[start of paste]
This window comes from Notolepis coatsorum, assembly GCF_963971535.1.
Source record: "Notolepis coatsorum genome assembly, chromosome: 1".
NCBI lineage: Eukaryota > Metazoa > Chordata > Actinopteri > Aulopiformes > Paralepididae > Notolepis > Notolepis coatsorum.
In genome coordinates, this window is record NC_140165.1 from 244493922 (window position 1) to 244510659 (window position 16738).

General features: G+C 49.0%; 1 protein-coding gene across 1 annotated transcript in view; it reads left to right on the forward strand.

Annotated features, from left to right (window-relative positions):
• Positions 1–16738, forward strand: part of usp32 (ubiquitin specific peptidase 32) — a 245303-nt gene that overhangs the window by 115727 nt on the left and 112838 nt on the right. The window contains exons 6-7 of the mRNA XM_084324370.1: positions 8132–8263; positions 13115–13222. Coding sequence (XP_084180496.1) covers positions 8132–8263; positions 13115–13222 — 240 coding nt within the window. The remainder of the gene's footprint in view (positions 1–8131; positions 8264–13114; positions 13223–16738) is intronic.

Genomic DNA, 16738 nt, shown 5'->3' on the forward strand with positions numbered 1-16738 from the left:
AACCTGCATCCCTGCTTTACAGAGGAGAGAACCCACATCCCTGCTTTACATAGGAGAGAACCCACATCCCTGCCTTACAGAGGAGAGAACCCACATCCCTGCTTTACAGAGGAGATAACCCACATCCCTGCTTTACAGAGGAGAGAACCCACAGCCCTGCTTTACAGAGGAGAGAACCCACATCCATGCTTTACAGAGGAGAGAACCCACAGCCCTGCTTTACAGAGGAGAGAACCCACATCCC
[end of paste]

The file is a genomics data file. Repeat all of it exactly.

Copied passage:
This window comes from Notolepis coatsorum, assembly GCF_963971535.1.
Source record: "Notolepis coatsorum genome assembly, chromosome: 1".
NCBI lineage: Eukaryota > Metazoa > Chordata > Actinopteri > Aulopiformes > Paralepididae > Notolepis > Notolepis coatsorum.
In genome coordinates, this window is record NC_140165.1 from 244493922 (window position 1) to 244510659 (window position 16738).

General features: G+C 49.0%; 1 protein-coding gene across 1 annotated transcript in view; it reads left to right on the forward strand.

Annotated features, from left to right (window-relative positions):
• Positions 1–16738, forward strand: part of usp32 (ubiquitin specific peptidase 32) — a 245303-nt gene that overhangs the window by 115727 nt on the left and 112838 nt on the right. The window contains exons 6-7 of the mRNA XM_084324370.1: positions 8132–8263; positions 13115–13222. Coding sequence (XP_084180496.1) covers positions 8132–8263; positions 13115–13222 — 240 coding nt within the window. The remainder of the gene's footprint in view (positions 1–8131; positions 8264–13114; positions 13223–16738) is intronic.

Genomic DNA, 16738 nt, shown 5'->3' on the forward strand with positions numbered 1-16738 from the left:
AACCTGCATCCCTGCTTTACAGAGGAGAGAACCCACATCCCTGCTTTACATAGGAGAGAACCCACATCCCTGCCTTACAGAGGAGAGAACCCACATCCCTGCTTTACAGAGGAGATAACCCACATCCCTGCTTTACAGAGGAGAGAACCCACAGCCCTGCTTTACAGAGGAGAGAACCCACATCCATGCTTTACAGAGGAGAGAACCCACAGCCCTGCTTTACAGAGGAGAGAACCCACATCCC